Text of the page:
CDC expands violent death-tracking database to Pa.

    Listen
     The Centers for Disease Control and Prevention is expanding its violent death-tracking database to Pennsylvania. (Image courtesy of cdc.gov)

    The Centers for Disease Control and Prevention is expanding its violent death-tracking database to Pennsylvania. (Image courtesy of cdc.gov)

    Violent deaths in Pennsylvania will now be under increased scrutiny.

    The Centers for Disease Control and Prevention is pouring $7.5 million into expanding “the National Violent Death Reporting System” to include more states — Pennsylvania among them. The NVDRS tries to give states and communities a better understanding of violent deaths, so officials can make smart choices about prevention efforts.

    Expanding the system — from 18 to 32 states — could help save lives, said Janet Blair of the CDC.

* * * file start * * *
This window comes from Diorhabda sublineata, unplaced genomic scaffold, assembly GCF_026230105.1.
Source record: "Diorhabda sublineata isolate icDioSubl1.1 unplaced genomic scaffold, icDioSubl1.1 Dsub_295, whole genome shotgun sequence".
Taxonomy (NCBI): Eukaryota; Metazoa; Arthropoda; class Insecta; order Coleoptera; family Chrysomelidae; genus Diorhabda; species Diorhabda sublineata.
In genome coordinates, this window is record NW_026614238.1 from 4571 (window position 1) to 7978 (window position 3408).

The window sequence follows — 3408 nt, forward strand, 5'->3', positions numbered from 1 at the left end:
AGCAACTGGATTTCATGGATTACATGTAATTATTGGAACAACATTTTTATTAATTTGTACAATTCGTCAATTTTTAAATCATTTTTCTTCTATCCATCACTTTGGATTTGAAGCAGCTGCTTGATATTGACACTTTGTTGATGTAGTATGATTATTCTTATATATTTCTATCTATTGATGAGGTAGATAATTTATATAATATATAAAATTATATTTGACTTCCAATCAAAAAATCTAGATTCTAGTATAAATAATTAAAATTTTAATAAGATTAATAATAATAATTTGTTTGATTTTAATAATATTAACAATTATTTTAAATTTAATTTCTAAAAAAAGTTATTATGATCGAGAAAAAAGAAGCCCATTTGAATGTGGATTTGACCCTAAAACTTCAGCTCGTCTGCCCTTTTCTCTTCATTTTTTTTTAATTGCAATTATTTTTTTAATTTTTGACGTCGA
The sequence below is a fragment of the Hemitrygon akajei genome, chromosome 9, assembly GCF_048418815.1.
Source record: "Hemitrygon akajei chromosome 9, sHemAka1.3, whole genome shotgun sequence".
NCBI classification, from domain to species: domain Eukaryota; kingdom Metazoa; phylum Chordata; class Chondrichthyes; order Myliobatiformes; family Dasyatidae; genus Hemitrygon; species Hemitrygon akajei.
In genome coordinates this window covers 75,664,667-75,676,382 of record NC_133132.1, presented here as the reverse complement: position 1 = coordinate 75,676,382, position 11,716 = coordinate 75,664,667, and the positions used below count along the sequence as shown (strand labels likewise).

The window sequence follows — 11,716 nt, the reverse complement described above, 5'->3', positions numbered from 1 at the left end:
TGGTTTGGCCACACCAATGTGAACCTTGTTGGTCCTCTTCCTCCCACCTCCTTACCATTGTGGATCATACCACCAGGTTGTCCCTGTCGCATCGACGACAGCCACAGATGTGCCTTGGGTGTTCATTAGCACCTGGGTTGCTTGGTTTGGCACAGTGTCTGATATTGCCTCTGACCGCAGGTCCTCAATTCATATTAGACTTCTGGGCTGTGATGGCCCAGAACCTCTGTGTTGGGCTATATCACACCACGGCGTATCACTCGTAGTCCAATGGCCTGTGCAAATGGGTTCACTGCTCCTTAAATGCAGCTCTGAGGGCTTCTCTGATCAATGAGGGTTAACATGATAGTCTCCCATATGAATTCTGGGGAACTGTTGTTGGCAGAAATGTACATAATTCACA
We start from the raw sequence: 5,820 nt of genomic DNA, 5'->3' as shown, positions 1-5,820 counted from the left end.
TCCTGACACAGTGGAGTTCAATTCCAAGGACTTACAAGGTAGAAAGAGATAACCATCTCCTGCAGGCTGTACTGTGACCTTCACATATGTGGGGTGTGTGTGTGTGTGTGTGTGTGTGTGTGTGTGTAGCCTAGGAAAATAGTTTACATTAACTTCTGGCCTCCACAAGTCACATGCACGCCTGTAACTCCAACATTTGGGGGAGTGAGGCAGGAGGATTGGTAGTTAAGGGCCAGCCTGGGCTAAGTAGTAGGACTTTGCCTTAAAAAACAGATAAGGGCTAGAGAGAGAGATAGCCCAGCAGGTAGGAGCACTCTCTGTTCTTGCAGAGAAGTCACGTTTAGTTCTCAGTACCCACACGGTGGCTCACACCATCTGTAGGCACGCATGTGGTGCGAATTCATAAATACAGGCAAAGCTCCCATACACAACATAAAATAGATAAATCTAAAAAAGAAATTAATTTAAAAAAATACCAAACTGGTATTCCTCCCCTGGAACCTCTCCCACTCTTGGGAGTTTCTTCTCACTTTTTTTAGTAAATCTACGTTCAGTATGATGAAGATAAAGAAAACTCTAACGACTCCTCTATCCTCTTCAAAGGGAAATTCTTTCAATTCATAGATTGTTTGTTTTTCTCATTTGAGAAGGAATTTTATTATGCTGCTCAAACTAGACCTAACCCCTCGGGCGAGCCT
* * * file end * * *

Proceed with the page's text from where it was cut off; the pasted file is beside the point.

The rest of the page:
“The system has information about the victims as well as the alleged perpetrators,” she said. “The system also has information about the circumstances preceding the violent death.”

    The goal is to eventually expand the system further — to include all 50 states. New Jersey is already part of the system. Delaware has not been included in the current expansion.

    The system collects information from death certificates, coroner and medical examiner reports, and law enforcement in an effort to create a comprehensive picture about why the deaths are occurring. The fatal incidents span the gambit from suicide to domestic violence.

    Anton Moore is president and founder of Unity in the Community, a violence prevention organization that covers South and Southwest Philadelphia. To cut violence, he said, more focus is needed on the streets — rather than using an analytical approach “behind closed doors.”

    “If you’re out there on the streets talkin’ to the people and engaging the people, it gives you a sense, an idea, of what’s going on in the community,” he said.

    It’s important to work on violence reduction and build relationships with the families of young people he said cause much of the violence in his community, Moore said.

     

    Want a digest of WHYY’s programs, events & stories? Sign up for our weekly newsletter.

    It will take 126,000 members this year for great news and programs to thrive. Help us get to 100% of the goal.